I try to find something to do like watch a film or read a book but you cannot stop. Maybe you are watching, but you are watching without focusing, you are thinking about what happened in the game. It is impossible to stop - so, so difficult.

Losing is more painful now as a coach. You are thinking always how to help the players, how to improve the team, blaming yourself for some decision and, yes, always it is very painful. But I don't feel the pressure.

What I feel more is the responsibility to deliver a good job, that it is important not to fail your people, not to fail yourself, to accept that football is a game that needs to be enjoyed.

Taking fatherhood into football

I was young when I became a father, at 22. We were two when we signed with Espanyol in 1994 - me and my wife - and in Barcelona we became three when my first son was born in January 1995.

It was my best experience.

I think sometimes the parent wants to describe our relation with our child as like a friend, but it is impossible because you always will be the dad or mum. I don't know if the word 'friend' describes the relationship between a parent and child properly.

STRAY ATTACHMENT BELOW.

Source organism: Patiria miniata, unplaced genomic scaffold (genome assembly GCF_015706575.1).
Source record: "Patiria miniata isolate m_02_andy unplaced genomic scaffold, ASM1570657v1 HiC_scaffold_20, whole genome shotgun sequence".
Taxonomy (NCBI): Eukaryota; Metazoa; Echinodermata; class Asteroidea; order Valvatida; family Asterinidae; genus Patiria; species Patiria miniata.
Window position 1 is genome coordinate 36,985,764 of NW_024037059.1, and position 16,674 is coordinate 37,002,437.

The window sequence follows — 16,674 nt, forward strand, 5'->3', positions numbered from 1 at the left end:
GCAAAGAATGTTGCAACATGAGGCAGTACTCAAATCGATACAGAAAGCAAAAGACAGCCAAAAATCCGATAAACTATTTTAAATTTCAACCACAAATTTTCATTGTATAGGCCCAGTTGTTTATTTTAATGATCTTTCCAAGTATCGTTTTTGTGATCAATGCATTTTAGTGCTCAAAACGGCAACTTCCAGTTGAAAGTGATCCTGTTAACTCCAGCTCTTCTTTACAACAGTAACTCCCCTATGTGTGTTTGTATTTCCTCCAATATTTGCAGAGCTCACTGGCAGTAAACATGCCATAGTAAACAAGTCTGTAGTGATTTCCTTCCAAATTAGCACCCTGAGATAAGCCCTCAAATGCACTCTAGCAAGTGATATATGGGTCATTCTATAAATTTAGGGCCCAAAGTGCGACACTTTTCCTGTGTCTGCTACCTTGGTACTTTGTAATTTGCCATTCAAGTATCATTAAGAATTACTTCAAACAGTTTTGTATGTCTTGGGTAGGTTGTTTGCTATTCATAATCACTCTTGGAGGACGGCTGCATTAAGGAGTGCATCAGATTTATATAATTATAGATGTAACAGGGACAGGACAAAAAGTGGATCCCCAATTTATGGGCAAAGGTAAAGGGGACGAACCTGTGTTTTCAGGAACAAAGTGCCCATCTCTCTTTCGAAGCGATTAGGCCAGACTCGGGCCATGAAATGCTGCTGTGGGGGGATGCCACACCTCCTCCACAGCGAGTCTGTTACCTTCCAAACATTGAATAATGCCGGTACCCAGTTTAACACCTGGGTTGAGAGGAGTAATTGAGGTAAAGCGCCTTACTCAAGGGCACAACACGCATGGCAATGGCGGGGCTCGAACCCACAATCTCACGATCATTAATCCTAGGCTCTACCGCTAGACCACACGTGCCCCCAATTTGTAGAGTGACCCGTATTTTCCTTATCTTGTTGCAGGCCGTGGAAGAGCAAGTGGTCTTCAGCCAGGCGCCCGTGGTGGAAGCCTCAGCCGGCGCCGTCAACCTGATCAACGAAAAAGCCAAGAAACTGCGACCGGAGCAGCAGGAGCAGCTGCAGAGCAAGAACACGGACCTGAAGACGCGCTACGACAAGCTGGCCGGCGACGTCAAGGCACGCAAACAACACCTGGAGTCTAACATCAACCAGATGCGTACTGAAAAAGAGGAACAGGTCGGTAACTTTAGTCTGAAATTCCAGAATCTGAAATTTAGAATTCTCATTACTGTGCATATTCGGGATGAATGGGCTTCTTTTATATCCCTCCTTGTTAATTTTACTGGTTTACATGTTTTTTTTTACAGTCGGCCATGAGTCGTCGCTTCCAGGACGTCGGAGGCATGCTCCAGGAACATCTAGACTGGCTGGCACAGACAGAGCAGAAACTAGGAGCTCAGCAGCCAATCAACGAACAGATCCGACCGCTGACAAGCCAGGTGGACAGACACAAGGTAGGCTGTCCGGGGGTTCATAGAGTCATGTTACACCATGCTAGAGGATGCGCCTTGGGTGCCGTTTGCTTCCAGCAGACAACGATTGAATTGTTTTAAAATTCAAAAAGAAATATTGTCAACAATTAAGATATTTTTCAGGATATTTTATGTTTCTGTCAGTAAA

What I try to do is to be there, for all that they need - unconditionally.

I think it's important to be there, they need to feel you are there. To talk when they need to talk, when they want to tell you everything or some problem they have. But you cannot force it, always it is up to them.

It is like our relationship with the players - it is always up to the players.

Maybe the player wants to be close, if they need some help, if they need to share with you problems from outside or they need help on the pitch.

It is about the character, the personality, and your son or my two sons are completely different. One is more close, another needs more distance, and you cannot push them because you create a problem. But they need to understand that you will be there for them.

They need to understand, too, that they need to make mistakes and that you will be there not to criticise them but to say: 'Yes, you have to make mistakes to get experience and to learn from this experience.'

It is not only when you have success but when you fail, too, that can be the most important.

Mauricio Pochettino playing for Espanyol